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• Exception of No Cause of Action filed by the State Defendants and adopted by the Burglass Defendants is MAINTAINED;

• Motion for Summary Judgment and Exception of Privilege filed by the Blue Williams Defendants and adopted by the Burglass Defendants are GRANTED and MAINTAINED;

• Motion for Summary Judgment filed by the Kovac Defendant is GRANTED; and

• Motion for Summary Judgment filed by the Deutsch Kerrigan Defendants is GRANTED.4

In its written reasons for judgment, the trial court stated as follows:

Louisiana R.S. 14:49 establishes a qualified privilege in defamation actions for any "publication or expression . . . made by an attorney or party in a judicial proceeding."5 In cases involving this qualified privilege, actual malice must be proved, regardless of whether the publication is true or false. Louisiana R.S. 13:3415 further provides that, "no party to any action or proceeding is liable for any slanderous or libelous words uttered by his attorney at law."

The law grants to attorneys and their clients this qualified privilege in defamation actions for (allegedly defamatory) statements made in the pleadings and briefs they file, if those statements are not made with actual malice, and are reasonable and pertinent to the litigation at hand. Further, the Louisiana Fourth Circuit has held in Miskell v. Ciervo, 557 So.2d 274 (La. App. 4[th] Cir. 1990), that, "if the attorneys of a client may not be held liable for defamation, the client which hired them also will not be liable." See also Jacobs v. O'Bannon, 472 So.2d 180 (La. App. 4[th] Cir. 1985) and 531 So.2d 562 (La. App. 4[th] Cir. 1988).

The Court has examined the four corners of plaintiff's Petition for Damages, and finds that it fails to state any facts showing specific and/or actual malice or an intent to harm on the part of any of the defendants, and in support of plaintiff's conclusory allegations of actual malice. Likewise, as to plaintiff's alleged damages, plaintiff has failed to state any facts and has made nothing more than conclusory allegations that he suffered damage to reputation, humiliation, embarrassment, and mental anguish.

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The court finds that plaintiff has failed to state a cause of action for defamation against the defendant attorneys and their clients, alleged to have occurred in the course of a judicial proceeding.6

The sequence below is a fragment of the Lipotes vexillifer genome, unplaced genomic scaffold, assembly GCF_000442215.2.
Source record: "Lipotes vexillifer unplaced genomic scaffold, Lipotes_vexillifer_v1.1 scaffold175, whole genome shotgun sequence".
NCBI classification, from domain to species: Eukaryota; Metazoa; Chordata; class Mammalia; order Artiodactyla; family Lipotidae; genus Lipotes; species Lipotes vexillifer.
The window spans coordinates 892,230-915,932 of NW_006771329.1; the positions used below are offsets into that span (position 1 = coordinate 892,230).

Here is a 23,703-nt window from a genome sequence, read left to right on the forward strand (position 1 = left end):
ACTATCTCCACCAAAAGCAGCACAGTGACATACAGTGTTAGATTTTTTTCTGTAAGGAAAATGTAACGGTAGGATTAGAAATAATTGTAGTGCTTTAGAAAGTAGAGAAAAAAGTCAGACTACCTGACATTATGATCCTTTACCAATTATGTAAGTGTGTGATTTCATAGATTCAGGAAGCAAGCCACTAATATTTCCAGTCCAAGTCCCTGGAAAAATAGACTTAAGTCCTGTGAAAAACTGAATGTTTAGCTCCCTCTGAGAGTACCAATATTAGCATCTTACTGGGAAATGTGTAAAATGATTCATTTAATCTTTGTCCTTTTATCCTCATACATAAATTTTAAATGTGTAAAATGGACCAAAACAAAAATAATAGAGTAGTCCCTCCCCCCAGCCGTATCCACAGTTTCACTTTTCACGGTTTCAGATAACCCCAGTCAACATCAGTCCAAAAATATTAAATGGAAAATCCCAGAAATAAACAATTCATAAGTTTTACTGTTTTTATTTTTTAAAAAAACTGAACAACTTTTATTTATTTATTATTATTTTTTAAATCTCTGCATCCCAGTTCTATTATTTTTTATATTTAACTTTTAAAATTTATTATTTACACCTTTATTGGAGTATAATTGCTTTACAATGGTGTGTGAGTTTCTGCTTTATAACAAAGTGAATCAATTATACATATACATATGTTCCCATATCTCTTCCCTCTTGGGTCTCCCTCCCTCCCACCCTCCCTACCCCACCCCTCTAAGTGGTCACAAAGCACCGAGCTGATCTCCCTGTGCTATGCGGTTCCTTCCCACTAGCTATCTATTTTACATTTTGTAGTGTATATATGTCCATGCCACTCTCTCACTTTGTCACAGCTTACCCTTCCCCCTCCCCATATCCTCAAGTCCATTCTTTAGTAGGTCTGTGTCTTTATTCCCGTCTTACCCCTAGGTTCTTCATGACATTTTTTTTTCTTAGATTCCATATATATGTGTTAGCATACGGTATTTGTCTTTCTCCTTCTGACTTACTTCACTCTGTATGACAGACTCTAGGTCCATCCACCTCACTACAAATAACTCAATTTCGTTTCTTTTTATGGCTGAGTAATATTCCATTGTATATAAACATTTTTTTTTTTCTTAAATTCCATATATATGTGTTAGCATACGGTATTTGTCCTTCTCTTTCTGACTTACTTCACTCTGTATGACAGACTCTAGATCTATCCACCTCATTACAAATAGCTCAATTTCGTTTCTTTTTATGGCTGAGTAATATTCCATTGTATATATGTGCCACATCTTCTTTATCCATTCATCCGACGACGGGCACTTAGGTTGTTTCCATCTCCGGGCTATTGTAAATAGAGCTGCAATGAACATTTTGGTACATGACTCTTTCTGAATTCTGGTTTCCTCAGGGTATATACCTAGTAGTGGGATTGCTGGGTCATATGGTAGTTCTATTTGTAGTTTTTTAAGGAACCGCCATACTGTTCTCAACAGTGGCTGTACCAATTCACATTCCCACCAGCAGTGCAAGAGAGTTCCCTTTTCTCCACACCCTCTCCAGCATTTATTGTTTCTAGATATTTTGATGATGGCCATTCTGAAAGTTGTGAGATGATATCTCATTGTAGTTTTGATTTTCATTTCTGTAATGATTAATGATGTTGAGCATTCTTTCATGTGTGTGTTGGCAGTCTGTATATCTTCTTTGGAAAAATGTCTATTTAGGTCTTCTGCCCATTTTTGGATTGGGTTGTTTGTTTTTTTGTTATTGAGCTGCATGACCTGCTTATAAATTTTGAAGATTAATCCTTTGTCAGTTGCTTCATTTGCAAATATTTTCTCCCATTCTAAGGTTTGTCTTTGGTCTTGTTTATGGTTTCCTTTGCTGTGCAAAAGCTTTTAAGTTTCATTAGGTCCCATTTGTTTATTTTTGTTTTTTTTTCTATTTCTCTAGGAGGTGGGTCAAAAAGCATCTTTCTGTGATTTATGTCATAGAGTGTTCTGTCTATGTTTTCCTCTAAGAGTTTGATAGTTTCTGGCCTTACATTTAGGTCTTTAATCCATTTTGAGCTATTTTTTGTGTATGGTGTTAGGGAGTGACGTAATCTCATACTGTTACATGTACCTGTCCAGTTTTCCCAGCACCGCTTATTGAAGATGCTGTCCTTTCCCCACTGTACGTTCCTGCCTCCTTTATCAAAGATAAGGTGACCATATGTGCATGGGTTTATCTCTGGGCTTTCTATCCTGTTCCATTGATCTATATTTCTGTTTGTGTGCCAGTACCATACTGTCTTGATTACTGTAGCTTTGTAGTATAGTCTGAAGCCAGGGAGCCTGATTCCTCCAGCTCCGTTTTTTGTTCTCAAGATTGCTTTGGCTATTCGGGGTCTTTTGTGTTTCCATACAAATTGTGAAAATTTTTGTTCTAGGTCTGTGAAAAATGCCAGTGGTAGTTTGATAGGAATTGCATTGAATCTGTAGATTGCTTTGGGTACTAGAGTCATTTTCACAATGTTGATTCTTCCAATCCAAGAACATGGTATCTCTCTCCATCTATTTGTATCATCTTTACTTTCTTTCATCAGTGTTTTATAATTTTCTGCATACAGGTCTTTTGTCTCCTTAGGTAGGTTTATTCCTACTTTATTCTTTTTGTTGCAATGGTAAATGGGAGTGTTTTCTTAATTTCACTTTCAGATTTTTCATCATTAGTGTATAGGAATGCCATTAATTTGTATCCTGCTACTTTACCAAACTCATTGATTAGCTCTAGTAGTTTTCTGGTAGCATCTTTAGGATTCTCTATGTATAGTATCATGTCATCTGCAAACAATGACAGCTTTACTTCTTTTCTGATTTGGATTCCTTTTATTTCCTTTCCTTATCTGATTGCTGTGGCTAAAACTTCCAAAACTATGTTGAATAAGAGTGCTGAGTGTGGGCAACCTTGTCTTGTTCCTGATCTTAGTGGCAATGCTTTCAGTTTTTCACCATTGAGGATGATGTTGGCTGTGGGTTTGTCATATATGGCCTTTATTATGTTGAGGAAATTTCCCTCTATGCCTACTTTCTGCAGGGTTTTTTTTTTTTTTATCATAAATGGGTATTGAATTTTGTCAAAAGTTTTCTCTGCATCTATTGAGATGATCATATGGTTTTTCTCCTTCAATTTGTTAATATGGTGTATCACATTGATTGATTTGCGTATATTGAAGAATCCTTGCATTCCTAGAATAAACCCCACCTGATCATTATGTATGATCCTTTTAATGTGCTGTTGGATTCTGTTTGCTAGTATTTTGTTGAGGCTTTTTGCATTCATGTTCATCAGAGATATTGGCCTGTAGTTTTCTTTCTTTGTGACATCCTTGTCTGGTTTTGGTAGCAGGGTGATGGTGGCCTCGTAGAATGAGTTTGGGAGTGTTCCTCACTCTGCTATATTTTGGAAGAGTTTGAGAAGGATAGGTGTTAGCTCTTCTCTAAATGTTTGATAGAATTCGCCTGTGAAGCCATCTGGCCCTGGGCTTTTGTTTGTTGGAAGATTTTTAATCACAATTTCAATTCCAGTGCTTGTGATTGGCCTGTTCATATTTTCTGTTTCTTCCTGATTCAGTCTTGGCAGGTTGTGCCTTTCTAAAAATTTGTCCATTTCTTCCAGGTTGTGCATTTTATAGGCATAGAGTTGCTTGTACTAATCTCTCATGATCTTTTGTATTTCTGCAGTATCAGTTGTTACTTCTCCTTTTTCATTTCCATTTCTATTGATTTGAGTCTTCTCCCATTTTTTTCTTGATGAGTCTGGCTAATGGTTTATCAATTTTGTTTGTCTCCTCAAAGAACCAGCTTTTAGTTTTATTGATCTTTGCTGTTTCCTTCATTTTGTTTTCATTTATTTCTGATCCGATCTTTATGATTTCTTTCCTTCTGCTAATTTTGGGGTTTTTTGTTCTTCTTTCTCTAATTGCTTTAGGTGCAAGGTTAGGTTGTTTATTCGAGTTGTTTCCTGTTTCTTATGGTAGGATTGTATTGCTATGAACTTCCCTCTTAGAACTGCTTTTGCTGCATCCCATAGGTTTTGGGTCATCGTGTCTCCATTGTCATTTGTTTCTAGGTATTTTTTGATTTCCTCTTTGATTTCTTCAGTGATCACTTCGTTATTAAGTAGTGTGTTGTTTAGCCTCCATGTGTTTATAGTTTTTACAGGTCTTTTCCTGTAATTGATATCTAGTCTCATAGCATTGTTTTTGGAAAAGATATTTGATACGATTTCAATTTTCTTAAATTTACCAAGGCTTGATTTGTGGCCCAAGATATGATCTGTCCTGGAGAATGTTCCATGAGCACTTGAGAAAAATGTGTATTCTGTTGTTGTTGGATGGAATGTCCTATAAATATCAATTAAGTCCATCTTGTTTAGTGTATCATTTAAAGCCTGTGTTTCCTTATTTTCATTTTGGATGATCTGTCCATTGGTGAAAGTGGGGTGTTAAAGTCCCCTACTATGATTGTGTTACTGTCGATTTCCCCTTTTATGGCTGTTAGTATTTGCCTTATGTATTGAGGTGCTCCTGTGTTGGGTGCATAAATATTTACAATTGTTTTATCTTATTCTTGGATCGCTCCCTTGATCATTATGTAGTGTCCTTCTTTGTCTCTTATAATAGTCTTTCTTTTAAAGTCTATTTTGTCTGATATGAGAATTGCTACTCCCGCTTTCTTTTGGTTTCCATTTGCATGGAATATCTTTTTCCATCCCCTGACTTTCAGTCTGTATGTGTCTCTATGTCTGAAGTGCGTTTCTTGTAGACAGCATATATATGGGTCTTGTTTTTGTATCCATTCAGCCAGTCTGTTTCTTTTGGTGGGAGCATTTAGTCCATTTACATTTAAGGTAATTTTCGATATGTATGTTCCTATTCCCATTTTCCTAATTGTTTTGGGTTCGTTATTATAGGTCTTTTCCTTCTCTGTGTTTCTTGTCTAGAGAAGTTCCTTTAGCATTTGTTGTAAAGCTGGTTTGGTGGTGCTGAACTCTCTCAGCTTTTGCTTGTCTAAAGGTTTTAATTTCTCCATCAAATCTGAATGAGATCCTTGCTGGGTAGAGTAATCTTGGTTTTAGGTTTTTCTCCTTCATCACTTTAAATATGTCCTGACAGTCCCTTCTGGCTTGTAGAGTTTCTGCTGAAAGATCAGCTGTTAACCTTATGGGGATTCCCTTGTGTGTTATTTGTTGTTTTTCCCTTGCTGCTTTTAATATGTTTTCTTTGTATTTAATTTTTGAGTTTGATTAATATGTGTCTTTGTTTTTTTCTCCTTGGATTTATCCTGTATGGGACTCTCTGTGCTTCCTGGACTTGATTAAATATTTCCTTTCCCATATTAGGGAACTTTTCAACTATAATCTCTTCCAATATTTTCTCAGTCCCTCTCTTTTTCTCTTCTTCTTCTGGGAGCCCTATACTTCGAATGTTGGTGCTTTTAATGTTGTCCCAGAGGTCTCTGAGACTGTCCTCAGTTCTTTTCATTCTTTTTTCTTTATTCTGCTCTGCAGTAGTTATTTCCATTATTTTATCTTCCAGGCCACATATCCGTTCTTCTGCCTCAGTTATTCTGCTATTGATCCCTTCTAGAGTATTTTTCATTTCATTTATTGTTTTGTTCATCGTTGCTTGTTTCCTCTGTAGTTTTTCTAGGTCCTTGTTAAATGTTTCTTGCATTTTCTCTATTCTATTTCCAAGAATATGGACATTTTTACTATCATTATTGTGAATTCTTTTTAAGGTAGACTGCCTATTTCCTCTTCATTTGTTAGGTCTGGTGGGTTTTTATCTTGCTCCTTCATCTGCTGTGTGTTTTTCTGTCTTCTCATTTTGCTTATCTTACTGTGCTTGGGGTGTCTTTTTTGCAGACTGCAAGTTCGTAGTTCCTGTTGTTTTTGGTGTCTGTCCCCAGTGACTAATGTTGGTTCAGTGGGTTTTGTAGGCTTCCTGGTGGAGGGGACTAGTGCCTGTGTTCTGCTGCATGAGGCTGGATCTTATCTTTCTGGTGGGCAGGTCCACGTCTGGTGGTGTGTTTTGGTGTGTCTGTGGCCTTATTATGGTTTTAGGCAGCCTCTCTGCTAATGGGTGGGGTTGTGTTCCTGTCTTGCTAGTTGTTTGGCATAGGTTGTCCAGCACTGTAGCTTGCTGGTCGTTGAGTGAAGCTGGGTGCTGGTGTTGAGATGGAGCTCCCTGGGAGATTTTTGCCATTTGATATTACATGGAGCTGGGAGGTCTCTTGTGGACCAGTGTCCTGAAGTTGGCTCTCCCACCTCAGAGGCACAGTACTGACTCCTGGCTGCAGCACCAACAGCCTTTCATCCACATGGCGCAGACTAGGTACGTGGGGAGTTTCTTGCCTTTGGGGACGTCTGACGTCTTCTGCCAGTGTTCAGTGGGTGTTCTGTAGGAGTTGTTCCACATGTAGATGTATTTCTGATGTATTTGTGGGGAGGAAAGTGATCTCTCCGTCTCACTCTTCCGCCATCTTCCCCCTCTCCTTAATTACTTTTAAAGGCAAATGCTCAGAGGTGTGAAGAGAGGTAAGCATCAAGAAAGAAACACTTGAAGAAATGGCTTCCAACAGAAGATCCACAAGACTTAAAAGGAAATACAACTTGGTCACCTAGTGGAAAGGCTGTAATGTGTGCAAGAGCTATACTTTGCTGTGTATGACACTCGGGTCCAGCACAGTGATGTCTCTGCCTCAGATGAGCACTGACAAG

The Court further finds that amendment of the pleadings will not cure the defects in the Petition. Plaintiff complains that defendants, with malice, defamed him by publication of the 2009 Cease and Desist Order; yet, the record of this matter shows that the plaintiff himself was the first to publish the 2009 Cease and Desist Order by attaching it to his original "Petition to Annul Judgment for Fraud and Ill Practice Pursuant to C.C.P. Art. 2004," in the same CDC No. 2015-209, and prior to any complained of publication by defendants in this action.

Further, after review of the entire record, the memoranda, and the exhibits, the Court finds that there are no genuine issues of material fact and, pursuant to the law, defendants are entitled to summary judgment of dismissal.

For those reasons, the trial court dismissed Mr. Alexander's claims against all of the defendants with prejudice.

Mr. Alexander contemporaneously filed a Motion for New Trial and a Motion to Recuse the trial judge. The matter was referred to another CDC section for a ruling on the Motion to Recuse. The judge in the other section denied the Motion to Recuse and transferred the matter back to the trial judge. The trial judge denied the Motion for New Trial. This appeal followed.


Although Mr. Alexander assigns multiple errors,7 we frame the dispositive issues on appeal as three-fold: (i) whether the heightened pleading standard,

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enunciated in Montalvo v. Sondes, 93-2813 (La. 5/23/94), 637 So.2d 127, for a non-client to sue an attorney (and his or her clients or both) for defamation was met (the "Montalvo heightened-pleading standard"); (ii) whether the defendants properly served Mr. Alexander with their motions for summary judgment; and (iii) whether the qualified privilege granted to an attorney or a party in a judicial proceeding applies. For ease of discussion, we address each issue in turn.

No Cause of Action—Application of the Montalvo Heightened-Pleading Standard

A de novo standard of review applies to this court's review of a trial court's judgment maintaining a peremptory exception of no cause of action, which presents a legal question. See Zeigler v. Housing Auth. of New Orleans, 12-1168, p. 6 (La. App. 4 Cir. 4/24/13), 118 So.3d 442, 449 (citing St. Pierre v. Northrop Grumman Shipbuilding, Inc., 12-545, p. 7 (La. App. 4 Cir...